# Thermal energy defintion

1. Aug 23, 2010

### hasan_researc

I am a first year Physics undergraduate. My question is with regrads to thermal energy.

Many people define thermal energy as kT and equate that with the kinetic energy.
In other instances, they equate 0.5kT with the kineitc energy.

What is thermale energy? Why has it been defined as kT? And why is 0.5 kT sometimes used?

2. Aug 23, 2010

### r_tea

The short story: So, in thermodynamics there's this thing called the "equipartition theorem", which says every "degree of freedom" in your system contributes 0.5kT to the total average energy. For example, if you have a one dimensional, ideal (non-interacting) gas, then you would be correct in saying K.E.=0.5kT. For a three dimensional gas your atoms have three directions they can move in, so K.E.=3*0.5kT. There's a little more to it if you want to consider vibrational degrees of freedom...

I've skipped a lot of details here. What is thermal energy? It's a measure of the average energy of a system, given that it's at some temperature T (..at least when considering the canonical ensemble--systems that are in equilibrium with a reservoir at temperature T). For ideal gases this happens to be a measure of the average kinetic energy, because they have no interactions hence no other forms of potential energy which store energy. The way you derive the equipartition theorem is using Boltzmann statistics: the probability of being in a given state is P(s)=exp(-E(s)/kT), where E(s) is the energy of state s. Taking expectation values yields the equipartition theorem (http://farside.ph.utexas.edu/teaching/sm1/lectures/node67.html)

Summary:
0.5kT for every degree of freedom. Each translational degree of freedom adds 0.5kT, each rotational is another 0.5kT, but each vibrational is 2(0.5)kT.

Also note that a lot of profs are lazy and just drop the factor of 0.5 because they're only looking for an order of magnitude estimate for something.

EDIT: I realize I may have been a bit unclear about the vibrational degrees of freedom. Each vibrational degree of freedom technically only adds 0.5kT, but because for vibration to be possible you also need a translational degree of freedom, that's where the second 0.5kT comes from. I.e., if I said "lets put a mass on a spring, but not allow the mass to move (i.e., allow no translational degree of freedom)", then it wouldn't make much sense to talk about the vibrational degree of freedom since nothing would ever vibrate (because the mass can't move).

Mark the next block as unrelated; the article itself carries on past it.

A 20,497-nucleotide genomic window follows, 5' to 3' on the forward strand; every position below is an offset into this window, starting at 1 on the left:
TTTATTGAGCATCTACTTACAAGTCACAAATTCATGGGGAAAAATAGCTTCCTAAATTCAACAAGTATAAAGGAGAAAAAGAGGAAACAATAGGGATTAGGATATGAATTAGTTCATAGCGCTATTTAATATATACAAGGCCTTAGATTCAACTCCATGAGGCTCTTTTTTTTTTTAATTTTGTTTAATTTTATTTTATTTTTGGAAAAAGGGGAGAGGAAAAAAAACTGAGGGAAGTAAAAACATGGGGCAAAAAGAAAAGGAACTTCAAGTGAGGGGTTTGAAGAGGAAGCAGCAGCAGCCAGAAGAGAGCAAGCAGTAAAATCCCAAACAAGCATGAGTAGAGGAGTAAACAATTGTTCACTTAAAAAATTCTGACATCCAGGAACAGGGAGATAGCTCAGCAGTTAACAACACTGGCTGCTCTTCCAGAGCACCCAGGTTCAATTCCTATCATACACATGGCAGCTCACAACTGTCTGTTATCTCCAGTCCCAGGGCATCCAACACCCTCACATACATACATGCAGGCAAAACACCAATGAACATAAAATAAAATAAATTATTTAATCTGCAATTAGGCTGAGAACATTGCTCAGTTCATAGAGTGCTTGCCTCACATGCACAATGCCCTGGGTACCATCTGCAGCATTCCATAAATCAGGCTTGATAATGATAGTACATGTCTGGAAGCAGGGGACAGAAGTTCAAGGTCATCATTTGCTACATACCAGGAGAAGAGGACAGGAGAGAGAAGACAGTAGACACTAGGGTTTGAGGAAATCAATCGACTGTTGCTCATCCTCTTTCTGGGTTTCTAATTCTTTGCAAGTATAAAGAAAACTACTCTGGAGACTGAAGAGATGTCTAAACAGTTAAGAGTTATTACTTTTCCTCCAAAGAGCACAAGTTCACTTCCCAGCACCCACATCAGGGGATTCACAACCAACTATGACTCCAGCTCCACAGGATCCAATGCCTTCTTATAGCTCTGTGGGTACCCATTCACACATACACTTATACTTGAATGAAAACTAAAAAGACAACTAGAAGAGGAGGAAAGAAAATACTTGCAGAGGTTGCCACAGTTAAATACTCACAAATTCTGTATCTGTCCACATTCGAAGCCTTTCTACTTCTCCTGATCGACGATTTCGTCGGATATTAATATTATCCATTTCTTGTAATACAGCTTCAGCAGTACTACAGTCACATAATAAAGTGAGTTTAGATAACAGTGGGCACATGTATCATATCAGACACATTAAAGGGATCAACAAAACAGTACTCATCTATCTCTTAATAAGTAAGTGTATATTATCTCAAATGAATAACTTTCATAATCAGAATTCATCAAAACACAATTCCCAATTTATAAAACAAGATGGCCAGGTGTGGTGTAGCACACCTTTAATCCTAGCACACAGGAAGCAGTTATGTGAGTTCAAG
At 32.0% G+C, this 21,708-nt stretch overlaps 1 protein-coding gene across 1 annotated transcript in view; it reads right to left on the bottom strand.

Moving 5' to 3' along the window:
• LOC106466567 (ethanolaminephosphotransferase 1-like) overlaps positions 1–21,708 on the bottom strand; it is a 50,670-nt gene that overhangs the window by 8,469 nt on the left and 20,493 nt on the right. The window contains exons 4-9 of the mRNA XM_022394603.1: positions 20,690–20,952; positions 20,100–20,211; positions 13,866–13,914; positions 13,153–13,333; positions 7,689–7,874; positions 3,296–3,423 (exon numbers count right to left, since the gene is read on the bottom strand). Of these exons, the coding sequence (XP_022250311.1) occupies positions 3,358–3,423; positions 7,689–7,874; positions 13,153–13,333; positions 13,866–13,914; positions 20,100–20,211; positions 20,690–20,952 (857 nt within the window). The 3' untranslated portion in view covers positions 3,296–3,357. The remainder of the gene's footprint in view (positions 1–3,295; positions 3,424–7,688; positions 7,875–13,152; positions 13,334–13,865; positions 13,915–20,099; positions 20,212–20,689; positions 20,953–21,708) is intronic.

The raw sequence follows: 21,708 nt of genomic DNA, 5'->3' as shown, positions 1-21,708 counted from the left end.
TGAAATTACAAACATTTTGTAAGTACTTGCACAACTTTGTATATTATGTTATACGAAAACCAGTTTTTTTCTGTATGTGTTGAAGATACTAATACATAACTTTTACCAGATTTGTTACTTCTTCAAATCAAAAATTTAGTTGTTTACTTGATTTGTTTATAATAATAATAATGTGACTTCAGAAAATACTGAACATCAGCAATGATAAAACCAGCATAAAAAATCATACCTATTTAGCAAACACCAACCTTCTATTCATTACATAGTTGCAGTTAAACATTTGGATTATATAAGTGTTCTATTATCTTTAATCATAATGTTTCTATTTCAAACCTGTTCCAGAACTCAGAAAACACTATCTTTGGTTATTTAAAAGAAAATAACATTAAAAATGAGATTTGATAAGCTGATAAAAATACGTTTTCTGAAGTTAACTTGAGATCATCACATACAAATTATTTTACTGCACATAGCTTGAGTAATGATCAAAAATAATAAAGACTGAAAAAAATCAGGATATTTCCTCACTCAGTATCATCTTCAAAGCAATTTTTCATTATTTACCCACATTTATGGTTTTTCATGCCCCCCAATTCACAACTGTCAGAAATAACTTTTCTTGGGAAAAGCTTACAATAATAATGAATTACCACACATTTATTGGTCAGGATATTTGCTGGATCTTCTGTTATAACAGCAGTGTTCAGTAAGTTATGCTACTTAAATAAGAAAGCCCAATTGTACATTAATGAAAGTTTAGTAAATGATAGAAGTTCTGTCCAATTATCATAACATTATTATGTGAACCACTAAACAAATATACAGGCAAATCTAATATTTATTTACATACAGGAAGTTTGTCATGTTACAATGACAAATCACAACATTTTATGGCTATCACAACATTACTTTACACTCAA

Last edited: Aug 23, 2010
3. Aug 23, 2010

### hasan_researc

Thank you so much! Your answer's greatly helped me. I have just two more questions.

"I've skipped a lot of details here. What is thermal energy? It's a measure of the average energy of a system, given that it's at some temperature T":
Do you mean the average of the total internal energy (I mean excluding the energy due to ordered motion of the particles?

"I realize I may have been a bit unclear about the vibrational degrees of freedom. Each vibrational degree of freedom technically only adds 0.5kT, but because for vibration to be possible you also need a translational degree of freedom, that's where the second 0.5kT comes from. I.e., if I said "lets put a mass on a spring, but not allow the mass to move (i.e., allow no translational degree of freedom)", then it wouldn't make much sense to talk about the vibrational degree of freedom since nothing would ever vibrate (because the mass can't move). ":
But then trnaslation and vibration are one and the only thing, isn't it?

4. Aug 23, 2010

### r_tea